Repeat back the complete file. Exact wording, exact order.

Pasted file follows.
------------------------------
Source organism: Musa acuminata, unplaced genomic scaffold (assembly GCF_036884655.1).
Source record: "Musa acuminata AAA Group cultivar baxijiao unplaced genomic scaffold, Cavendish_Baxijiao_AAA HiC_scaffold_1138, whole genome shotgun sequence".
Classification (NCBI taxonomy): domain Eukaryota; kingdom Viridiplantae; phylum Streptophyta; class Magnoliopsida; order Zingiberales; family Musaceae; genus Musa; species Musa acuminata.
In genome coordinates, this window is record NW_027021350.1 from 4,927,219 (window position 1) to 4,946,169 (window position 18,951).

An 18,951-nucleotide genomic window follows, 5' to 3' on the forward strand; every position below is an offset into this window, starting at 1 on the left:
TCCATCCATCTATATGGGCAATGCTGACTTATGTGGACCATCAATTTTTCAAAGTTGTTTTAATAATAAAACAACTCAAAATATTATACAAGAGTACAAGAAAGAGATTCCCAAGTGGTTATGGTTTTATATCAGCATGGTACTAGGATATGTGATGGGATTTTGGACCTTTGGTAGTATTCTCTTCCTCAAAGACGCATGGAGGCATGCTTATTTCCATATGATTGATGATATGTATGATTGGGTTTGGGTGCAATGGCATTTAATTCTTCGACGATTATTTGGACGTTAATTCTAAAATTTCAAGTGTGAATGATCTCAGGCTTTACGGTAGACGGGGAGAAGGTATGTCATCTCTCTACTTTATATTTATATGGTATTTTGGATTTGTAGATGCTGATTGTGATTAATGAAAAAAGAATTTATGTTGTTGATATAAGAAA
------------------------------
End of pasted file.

Source organism: Musa acuminata, unplaced genomic scaffold (assembly GCF_036884655.1).
Source record: "Musa acuminata AAA Group cultivar baxijiao unplaced genomic scaffold, Cavendish_Baxijiao_AAA HiC_scaffold_1138, whole genome shotgun sequence".
Classification (NCBI taxonomy): domain Eukaryota; kingdom Viridiplantae; phylum Streptophyta; class Magnoliopsida; order Zingiberales; family Musaceae; genus Musa; species Musa acuminata.
In genome coordinates, this window is record NW_027021350.1 from 4,927,219 (window position 1) to 4,946,169 (window position 18,951).

An 18,951-nucleotide genomic window follows, 5' to 3' on the forward strand; every position below is an offset into this window, starting at 1 on the left:
TCCATCCATCTATATGGGCAATGCTGACTTATGTGGACCATCAATTTTTCAAAGTTGTTTTAATAATAAAACAACTCAAAATATTATACAAGAGTACAAGAAAGAGATTCCCAAGTGGTTATGGTTTTATATCAGCATGGTACTAGGATATGTGATGGGATTTTGGACCTTTGGTAGTATTCTCTTCCTCAAAGACGCATGGAGGCATGCTTATTTCCATATGATTGATGATATGTATGATTGGGTTTGGGTGCAATGGCATTTAATTCTTCGACGATTATTTGGACGTTAATTCTAAAATTTCAAGTGTGAATGATCTCAGGCTTTACGGTAGACGGGGAGAAGGTATGTCATCTCTCTACTTTATATTTATATGGTATTTTGGATTTGTAGATGCTGATTGTGATTAATGAAAAAAGAATTTATGTTGTTGATATAAGAAA